Your Thursday Beer Newsy Notes For Six Weeks From Autumn

I miss corduroys. Don’t you? Eight months a year they are your best pal. One day a year they feel like your lower half is actually a roast chicken in a plastic bag baking in a 450F oven. I haven’t seen a leaf turn yet but the grapes out front are starting to ripen into show purple. The barley was ripened in the fields when I visited MacKinnon Brothers Brewing on Monday. I haven’t fully captured above how literally golden the fresh cut stalks were – pretty much beer-coloured.* There were a few big beer stories this week but none more important than a good barley crop coming in. Some are not so lucky.

Jeff created a lovely portrait of a small shaded corner. Boak and Bailey found a similar scene from 60 years ago. If there is one thing I like as much as the surprise hue of cut barley it’s scenes like these of actual people and how they enjoy their beer.

Here in Ontario, the big news is how the new Provincial government has launched a “buck-a-beer” initiative – including by lowering the minimum price to, you got it, one dollar. The response has not been a warm one from craft brewers and commentators. Great Lakes Beer spoke to CBC Radio while others were interviewed on TV news broadcasts. Jordan took some time before his UK-Euro vacation to set the tone, explaining how the policy change makes little business sense. Crystal pointed out how one brewery, Dominion City, is responding by donating a dollar from every sale to immigration agencies. Other efforts from the charitable to sarcastic response are underway. I’m sure this one is going to build towards the promised release of the new cheap beer for Labour Day. Question: wouldn’t that beer have to have been in production before the policy announcement?

I don’t recall ever craving no-lo alcohol beer other than to cut beer down to 2.5% or so by pouring half and half. Dad liked it as it was a way to get around his diabetes medications. Not sure the new wave of tasty water would fit any particular one of my needs but that is me.

Beer fests. I found the idea of not taking photos of drunk people a bit weird. Why not other than it’s tawdry. Fest organizers and the drinkers put themselves in positions of risk voluntarily. A few images might load social media with something opposing that other weirder idea promoted by the industry – people not drinking craft beer to get drunk. In other fest news, Ben asked if folk were willing to spend $120 for a three hour drinking session. Not a chance, I said. And James B. reported on the continued sexist crap at the GBBF. So… drunken, expensive and being stuck in the same room as sexist pigs. Not exactly my kind of fun. And it’s all a shame when I think of someone like the Tandyman behind the scenes, working to ensure these sorts of things don’t go on.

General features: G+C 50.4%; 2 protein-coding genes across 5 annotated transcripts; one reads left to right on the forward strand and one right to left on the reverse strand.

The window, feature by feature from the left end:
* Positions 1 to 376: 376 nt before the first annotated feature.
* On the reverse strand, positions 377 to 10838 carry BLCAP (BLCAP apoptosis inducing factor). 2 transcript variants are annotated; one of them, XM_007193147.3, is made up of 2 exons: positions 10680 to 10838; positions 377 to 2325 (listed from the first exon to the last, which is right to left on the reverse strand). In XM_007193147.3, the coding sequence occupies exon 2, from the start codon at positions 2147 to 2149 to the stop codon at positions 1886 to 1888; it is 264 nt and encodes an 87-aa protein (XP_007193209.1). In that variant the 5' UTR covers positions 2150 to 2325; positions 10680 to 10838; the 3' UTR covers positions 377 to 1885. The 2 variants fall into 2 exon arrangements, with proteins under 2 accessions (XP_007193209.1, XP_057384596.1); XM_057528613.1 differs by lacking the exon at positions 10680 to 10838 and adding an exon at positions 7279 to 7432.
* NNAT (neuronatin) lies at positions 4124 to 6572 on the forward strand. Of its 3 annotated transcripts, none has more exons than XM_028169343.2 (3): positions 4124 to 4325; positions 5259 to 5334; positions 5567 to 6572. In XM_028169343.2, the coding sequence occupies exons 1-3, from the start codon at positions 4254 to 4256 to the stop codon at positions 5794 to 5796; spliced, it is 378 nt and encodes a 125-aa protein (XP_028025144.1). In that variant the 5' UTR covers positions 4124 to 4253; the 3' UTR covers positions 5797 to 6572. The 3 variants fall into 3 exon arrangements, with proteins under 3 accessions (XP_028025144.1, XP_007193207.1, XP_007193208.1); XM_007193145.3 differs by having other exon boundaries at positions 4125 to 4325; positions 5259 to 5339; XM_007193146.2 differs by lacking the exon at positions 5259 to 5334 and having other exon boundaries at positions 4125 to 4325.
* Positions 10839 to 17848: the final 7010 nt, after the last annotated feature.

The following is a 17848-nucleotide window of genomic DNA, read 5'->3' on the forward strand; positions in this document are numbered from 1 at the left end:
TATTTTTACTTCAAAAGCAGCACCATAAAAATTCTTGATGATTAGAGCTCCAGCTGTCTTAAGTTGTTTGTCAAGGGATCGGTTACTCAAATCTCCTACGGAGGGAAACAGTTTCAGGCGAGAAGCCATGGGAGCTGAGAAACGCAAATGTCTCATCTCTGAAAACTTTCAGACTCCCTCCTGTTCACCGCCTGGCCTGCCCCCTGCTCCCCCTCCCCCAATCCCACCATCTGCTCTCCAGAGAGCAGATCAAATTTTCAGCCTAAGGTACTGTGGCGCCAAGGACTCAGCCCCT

I really enjoyed this perspective from BeerAdvocate on wholesale beer buying in the US craft market. Thirty years ago I was a wholesale produce trader for a bit and the story rings true, especially the need to respond to demand rather than try to set trends at the supply side of the equation. Consider this:

“The guy at the shop asks, ‘Where are you opening?’ I tell him and he says, ‘Oh, you’re going to be selling gospel music.’ I was an alternative, metal, New Wave kind of guy. I thought, ‘I’ll never sell gospel music!’ I opened my fledgling store with no money and three or four of the first 10 people in the door asked for gospel music. Guess how long it took before I started selling gospel music?” That experience stuck with Singmaster. “You set something up, but then you follow what the customers do if you’re smart,” he says. “It doesn’t matter what I like or what you like… it only matters what the customers [do].”

When I express my unhappiness with the concept of beer “curation” go back and read that passage.

Ed gave us this bit of fabulousness: “Not everyone like lambic…

That’s it for this week. No need to link to the usual bland beer travel puff, beer pairing puff or puff-packed beer style announcements. A shorter summary of the news as you would expect from early mid-August but still enough real news to keep it interesting. Don’t forget to tune in to the internets for Boak and Bailey every Saturday and Stan on Mondays.

*Really? No, I had no idea. Thanks so much for the feedback!

Photo Album: Three Wineries And Four Breweries

The day started early and I bombed past MacKinnon Brothers – the farmstead brewery in Bath, Ontario – to see if the barley was coming in. No one seemed to be around so I headed along. Probably got themselves all out into the fields at 4:45 am or something as city folk like me snored.